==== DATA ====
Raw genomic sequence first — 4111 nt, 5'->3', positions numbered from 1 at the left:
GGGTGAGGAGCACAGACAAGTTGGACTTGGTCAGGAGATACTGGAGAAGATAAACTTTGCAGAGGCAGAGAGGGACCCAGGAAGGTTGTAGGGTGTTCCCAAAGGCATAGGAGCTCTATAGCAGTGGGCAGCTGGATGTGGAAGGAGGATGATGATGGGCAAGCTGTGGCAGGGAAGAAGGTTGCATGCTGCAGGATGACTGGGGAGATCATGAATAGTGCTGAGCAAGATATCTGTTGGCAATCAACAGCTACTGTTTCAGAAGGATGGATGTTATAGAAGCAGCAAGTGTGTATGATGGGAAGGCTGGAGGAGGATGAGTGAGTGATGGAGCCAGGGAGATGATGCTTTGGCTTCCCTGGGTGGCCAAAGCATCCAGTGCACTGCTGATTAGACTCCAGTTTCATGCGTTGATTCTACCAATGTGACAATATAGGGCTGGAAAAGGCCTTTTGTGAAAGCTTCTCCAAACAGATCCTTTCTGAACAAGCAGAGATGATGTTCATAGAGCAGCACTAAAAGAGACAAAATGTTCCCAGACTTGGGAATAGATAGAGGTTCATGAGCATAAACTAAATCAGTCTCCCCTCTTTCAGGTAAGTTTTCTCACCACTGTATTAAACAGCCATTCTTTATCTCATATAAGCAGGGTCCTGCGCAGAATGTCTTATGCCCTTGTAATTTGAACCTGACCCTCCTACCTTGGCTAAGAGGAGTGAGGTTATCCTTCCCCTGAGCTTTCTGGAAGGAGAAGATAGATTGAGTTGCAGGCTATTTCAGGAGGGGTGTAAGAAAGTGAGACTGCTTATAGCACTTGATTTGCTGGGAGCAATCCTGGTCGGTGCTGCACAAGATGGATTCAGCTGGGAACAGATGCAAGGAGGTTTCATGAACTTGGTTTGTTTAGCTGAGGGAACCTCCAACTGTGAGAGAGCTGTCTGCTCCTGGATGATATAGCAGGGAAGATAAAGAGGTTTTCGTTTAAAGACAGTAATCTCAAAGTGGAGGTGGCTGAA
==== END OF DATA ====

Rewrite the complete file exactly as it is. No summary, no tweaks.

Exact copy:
Raw genomic sequence first — 4111 nt, 5'->3', positions numbered from 1 at the left:
GGGTGAGGAGCACAGACAAGTTGGACTTGGTCAGGAGATACTGGAGAAGATAAACTTTGCAGAGGCAGAGAGGGACCCAGGAAGGTTGTAGGGTGTTCCCAAAGGCATAGGAGCTCTATAGCAGTGGGCAGCTGGATGTGGAAGGAGGATGATGATGGGCAAGCTGTGGCAGGGAAGAAGGTTGCATGCTGCAGGATGACTGGGGAGATCATGAATAGTGCTGAGCAAGATATCTGTTGGCAATCAACAGCTACTGTTTCAGAAGGATGGATGTTATAGAAGCAGCAAGTGTGTATGATGGGAAGGCTGGAGGAGGATGAGTGAGTGATGGAGCCAGGGAGATGATGCTTTGGCTTCCCTGGGTGGCCAAAGCATCCAGTGCACTGCTGATTAGACTCCAGTTTCATGCGTTGATTCTACCAATGTGACAATATAGGGCTGGAAAAGGCCTTTTGTGAAAGCTTCTCCAAACAGATCCTTTCTGAACAAGCAGAGATGATGTTCATAGAGCAGCACTAAAAGAGACAAAATGTTCCCAGACTTGGGAATAGATAGAGGTTCATGAGCATAAACTAAATCAGTCTCCCCTCTTTCAGGTAAGTTTTCTCACCACTGTATTAAACAGCCATTCTTTATCTCATATAAGCAGGGTCCTGCGCAGAATGTCTTATGCCCTTGTAATTTGAACCTGACCCTCCTACCTTGGCTAAGAGGAGTGAGGTTATCCTTCCCCTGAGCTTTCTGGAAGGAGAAGATAGATTGAGTTGCAGGCTATTTCAGGAGGGGTGTAAGAAAGTGAGACTGCTTATAGCACTTGATTTGCTGGGAGCAATCCTGGTCGGTGCTGCACAAGATGGATTCAGCTGGGAACAGATGCAAGGAGGTTTCATGAACTTGGTTTGTTTAGCTGAGGGAACCTCCAACTGTGAGAGAGCTGTCTGCTCCTGGATGATATAGCAGGGAAGATAAAGAGGTTTTCGTTTAAAGACAGTAATCTCAAAGTGGAGGTGGCTGAA